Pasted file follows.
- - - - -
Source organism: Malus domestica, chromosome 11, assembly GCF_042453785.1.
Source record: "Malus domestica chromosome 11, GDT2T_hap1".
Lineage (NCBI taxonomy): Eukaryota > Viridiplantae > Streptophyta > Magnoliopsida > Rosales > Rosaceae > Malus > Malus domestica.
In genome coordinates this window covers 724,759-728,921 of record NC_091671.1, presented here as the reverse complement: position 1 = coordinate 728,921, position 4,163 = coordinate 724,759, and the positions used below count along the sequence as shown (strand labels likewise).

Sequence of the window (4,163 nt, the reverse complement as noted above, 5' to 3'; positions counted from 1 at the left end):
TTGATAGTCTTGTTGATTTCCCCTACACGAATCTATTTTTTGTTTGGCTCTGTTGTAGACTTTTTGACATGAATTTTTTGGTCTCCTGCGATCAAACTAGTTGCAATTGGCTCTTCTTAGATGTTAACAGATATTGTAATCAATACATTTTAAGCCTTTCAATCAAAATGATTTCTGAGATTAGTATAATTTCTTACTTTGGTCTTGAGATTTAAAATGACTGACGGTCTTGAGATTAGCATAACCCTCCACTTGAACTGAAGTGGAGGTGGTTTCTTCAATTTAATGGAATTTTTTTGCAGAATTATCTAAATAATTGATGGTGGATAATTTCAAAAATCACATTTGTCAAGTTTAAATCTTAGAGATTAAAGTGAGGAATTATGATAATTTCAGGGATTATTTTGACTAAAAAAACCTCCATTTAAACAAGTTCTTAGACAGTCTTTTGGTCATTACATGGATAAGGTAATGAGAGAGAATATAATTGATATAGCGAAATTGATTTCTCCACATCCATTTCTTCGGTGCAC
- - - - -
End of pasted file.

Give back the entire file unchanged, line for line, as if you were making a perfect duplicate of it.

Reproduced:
Source organism: Malus domestica, chromosome 11, assembly GCF_042453785.1.
Source record: "Malus domestica chromosome 11, GDT2T_hap1".
Lineage (NCBI taxonomy): Eukaryota > Viridiplantae > Streptophyta > Magnoliopsida > Rosales > Rosaceae > Malus > Malus domestica.
In genome coordinates this window covers 724,759-728,921 of record NC_091671.1, presented here as the reverse complement: position 1 = coordinate 728,921, position 4,163 = coordinate 724,759, and the positions used below count along the sequence as shown (strand labels likewise).

Sequence of the window (4,163 nt, the reverse complement as noted above, 5' to 3'; positions counted from 1 at the left end):
TTGATAGTCTTGTTGATTTCCCCTACACGAATCTATTTTTTGTTTGGCTCTGTTGTAGACTTTTTGACATGAATTTTTTGGTCTCCTGCGATCAAACTAGTTGCAATTGGCTCTTCTTAGATGTTAACAGATATTGTAATCAATACATTTTAAGCCTTTCAATCAAAATGATTTCTGAGATTAGTATAATTTCTTACTTTGGTCTTGAGATTTAAAATGACTGACGGTCTTGAGATTAGCATAACCCTCCACTTGAACTGAAGTGGAGGTGGTTTCTTCAATTTAATGGAATTTTTTTGCAGAATTATCTAAATAATTGATGGTGGATAATTTCAAAAATCACATTTGTCAAGTTTAAATCTTAGAGATTAAAGTGAGGAATTATGATAATTTCAGGGATTATTTTGACTAAAAAAACCTCCATTTAAACAAGTTCTTAGACAGTCTTTTGGTCATTACATGGATAAGGTAATGAGAGAGAATATAATTGATATAGCGAAATTGATTTCTCCACATCCATTTCTTCGGTGCAC